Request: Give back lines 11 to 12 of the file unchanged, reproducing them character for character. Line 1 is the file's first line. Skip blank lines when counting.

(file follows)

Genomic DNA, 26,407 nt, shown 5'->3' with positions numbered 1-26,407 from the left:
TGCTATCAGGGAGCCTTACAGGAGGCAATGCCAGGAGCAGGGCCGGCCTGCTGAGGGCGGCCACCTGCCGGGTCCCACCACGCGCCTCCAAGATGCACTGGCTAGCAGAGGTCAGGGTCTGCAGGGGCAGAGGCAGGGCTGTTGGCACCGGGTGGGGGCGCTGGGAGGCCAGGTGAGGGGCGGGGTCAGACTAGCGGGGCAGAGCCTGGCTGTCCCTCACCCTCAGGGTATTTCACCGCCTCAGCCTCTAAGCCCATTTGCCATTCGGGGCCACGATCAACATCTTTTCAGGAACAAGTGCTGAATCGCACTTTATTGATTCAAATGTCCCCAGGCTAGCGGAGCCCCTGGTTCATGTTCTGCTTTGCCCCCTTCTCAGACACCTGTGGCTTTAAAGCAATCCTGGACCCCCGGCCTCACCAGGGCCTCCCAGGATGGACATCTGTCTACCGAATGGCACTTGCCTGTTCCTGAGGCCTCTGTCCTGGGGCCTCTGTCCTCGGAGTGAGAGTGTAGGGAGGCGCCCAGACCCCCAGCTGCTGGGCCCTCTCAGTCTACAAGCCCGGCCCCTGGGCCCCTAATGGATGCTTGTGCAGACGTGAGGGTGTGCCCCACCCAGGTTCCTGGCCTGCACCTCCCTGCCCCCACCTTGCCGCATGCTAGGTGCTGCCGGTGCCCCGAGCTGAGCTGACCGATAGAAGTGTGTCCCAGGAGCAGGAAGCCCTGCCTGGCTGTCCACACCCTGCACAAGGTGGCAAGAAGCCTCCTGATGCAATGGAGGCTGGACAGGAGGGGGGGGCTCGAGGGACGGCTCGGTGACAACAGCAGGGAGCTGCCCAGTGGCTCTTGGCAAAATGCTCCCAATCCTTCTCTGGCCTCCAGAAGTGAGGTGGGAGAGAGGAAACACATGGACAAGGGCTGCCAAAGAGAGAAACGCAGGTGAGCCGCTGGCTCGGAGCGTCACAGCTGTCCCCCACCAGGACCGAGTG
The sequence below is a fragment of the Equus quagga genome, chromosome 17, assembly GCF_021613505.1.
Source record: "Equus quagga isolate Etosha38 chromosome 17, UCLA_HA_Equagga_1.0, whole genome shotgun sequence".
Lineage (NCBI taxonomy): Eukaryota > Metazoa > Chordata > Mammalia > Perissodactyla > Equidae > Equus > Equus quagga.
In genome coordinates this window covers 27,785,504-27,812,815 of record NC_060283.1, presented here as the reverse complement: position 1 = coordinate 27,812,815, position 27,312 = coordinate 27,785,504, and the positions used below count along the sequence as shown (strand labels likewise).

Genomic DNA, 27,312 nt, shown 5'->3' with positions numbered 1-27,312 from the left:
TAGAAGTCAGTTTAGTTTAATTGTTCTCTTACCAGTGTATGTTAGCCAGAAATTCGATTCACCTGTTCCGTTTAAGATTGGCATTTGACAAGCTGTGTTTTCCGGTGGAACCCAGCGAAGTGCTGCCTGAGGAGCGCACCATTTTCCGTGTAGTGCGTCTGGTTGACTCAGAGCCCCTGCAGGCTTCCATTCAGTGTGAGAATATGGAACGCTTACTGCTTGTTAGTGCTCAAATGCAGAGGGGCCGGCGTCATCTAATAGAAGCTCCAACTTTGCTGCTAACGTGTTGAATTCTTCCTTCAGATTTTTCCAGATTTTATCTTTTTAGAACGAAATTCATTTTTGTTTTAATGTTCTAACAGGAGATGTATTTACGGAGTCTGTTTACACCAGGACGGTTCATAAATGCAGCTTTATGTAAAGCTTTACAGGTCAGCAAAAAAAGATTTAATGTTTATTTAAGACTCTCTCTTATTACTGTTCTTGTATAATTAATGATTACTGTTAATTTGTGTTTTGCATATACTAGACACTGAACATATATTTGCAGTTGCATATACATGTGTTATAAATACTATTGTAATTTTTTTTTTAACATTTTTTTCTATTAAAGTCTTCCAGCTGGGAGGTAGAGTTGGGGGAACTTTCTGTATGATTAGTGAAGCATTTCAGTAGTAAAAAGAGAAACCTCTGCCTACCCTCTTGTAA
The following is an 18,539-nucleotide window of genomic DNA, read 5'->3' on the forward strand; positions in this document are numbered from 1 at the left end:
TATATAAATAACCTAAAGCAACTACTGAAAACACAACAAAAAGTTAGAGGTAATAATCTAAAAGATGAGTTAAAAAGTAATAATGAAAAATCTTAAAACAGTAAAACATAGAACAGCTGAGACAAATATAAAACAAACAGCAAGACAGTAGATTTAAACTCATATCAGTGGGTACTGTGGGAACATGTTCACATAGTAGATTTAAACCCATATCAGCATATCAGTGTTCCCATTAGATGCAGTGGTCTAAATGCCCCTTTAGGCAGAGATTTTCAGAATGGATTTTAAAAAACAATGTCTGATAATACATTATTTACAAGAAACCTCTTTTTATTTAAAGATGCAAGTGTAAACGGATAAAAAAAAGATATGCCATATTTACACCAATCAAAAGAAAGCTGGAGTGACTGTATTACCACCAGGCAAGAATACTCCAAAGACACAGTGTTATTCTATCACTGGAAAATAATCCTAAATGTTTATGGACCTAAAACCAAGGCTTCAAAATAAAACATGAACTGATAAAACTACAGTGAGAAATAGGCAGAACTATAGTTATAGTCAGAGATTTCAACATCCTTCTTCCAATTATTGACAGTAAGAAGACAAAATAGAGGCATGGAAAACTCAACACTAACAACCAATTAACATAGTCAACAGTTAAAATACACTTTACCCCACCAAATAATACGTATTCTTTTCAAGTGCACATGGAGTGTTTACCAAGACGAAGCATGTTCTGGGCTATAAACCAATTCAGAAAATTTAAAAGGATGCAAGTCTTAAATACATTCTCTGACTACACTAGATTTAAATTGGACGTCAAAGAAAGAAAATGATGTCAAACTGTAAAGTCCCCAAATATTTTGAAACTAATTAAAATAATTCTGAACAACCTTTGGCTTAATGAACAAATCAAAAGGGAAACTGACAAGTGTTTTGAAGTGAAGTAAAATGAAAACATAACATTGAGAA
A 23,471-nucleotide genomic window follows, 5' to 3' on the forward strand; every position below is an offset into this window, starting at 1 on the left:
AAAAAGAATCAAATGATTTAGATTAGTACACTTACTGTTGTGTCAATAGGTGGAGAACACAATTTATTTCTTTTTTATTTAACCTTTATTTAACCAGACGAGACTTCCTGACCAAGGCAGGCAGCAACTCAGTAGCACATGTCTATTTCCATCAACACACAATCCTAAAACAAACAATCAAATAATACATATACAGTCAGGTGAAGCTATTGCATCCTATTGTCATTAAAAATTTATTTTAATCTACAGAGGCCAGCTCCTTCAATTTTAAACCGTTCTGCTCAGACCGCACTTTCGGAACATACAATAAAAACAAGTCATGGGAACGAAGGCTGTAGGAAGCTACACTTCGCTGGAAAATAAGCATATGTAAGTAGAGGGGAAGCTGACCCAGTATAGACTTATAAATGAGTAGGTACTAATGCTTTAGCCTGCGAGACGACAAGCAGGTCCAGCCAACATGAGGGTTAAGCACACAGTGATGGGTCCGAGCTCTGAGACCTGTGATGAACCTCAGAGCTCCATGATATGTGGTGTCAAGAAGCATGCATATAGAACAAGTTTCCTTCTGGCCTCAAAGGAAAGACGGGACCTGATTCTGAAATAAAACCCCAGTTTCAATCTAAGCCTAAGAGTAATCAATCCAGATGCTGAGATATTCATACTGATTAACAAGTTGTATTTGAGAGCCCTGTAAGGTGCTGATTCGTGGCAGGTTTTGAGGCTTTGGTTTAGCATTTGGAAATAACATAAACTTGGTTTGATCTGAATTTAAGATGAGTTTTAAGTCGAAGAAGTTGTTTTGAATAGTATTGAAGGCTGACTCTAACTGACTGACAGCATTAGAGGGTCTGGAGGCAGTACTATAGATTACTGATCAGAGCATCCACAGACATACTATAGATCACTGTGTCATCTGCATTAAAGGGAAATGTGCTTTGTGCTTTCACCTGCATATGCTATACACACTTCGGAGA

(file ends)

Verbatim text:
A 23,471-nucleotide genomic window follows, 5' to 3' on the forward strand; every position below is an offset into this window, starting at 1 on the left:
AAAAAGAATCAAATGATTTAGATTAGTACACTTACTGTTGTGTCAATAGGTGGAGAACACAATTTATTTCTTTTTTATTTAACCTTTATTTAACCAGACGAGACTTCCTGACCAAGGCAGGCAGCAACTCAGTAGCACATGTCTATTTCCATCAACACACAATCCTAAAACAAACAATCAAATAATACATATACAGTCAGGTGAAGCTATTGCATCCTATTGTCATTAAAAATTTATTTTAATCTACAGAGGCCAGCTCCTTCAATTTTAAACCGTTCTGCTCAGACCGCACTTTCGGAACATACAATAAAAACAAGTCATGGGAACGAAGGCTGTAGGAAGCTACACTTCGCTGGAAAATAAGCATATGTAAGTAGAGGGGAAGCTGACCCAGTATAGACTTATAAATGAGTAGGTACTAATGCTTTAGCCTGCGAGACGACAAGCAGGTCCAGCCAACATGAGGGTTAAGCACACAGTGATGGGTCCGAGCTCTGAGACCTGTGATGAACCTCAGAGCTCCATGATATGTGGTGTCAAGAAGCATGCATATAGAACAAGTTTCCTTCTGGCCTCAAAGGAAAGACGGGACCTGATTCTGAAATAAAACCCCAGTTTCAATCTAAGCCTAAGAGTAATCAATCCAGATGCTGAGATATTCATACTGATTAACAAGTTGTATTTGAGAGCCCTGTAAGGTGCTGATTCGTGGCAGGTTTTGAGGCTTTGGTTTAGCATTTGGAAATAACATAAACTTGGTTTGATCTGAATTTAAGATGAGTTTTAAGTCGAAGAAGTTGTTTTGAATAGTATTGAAGGCTGACTCTAACTGACTGACAGCATTAGAGGGTCTGGAGGCAGTACTATAGATTACTGATCAGAGCATCCACAGACATACTATAGATCACTGTGTCATCTGCATTAAAGGGAAATGTGCTTTGTGCTTTCACCTGCATATGCTATACACACTTCGGAGA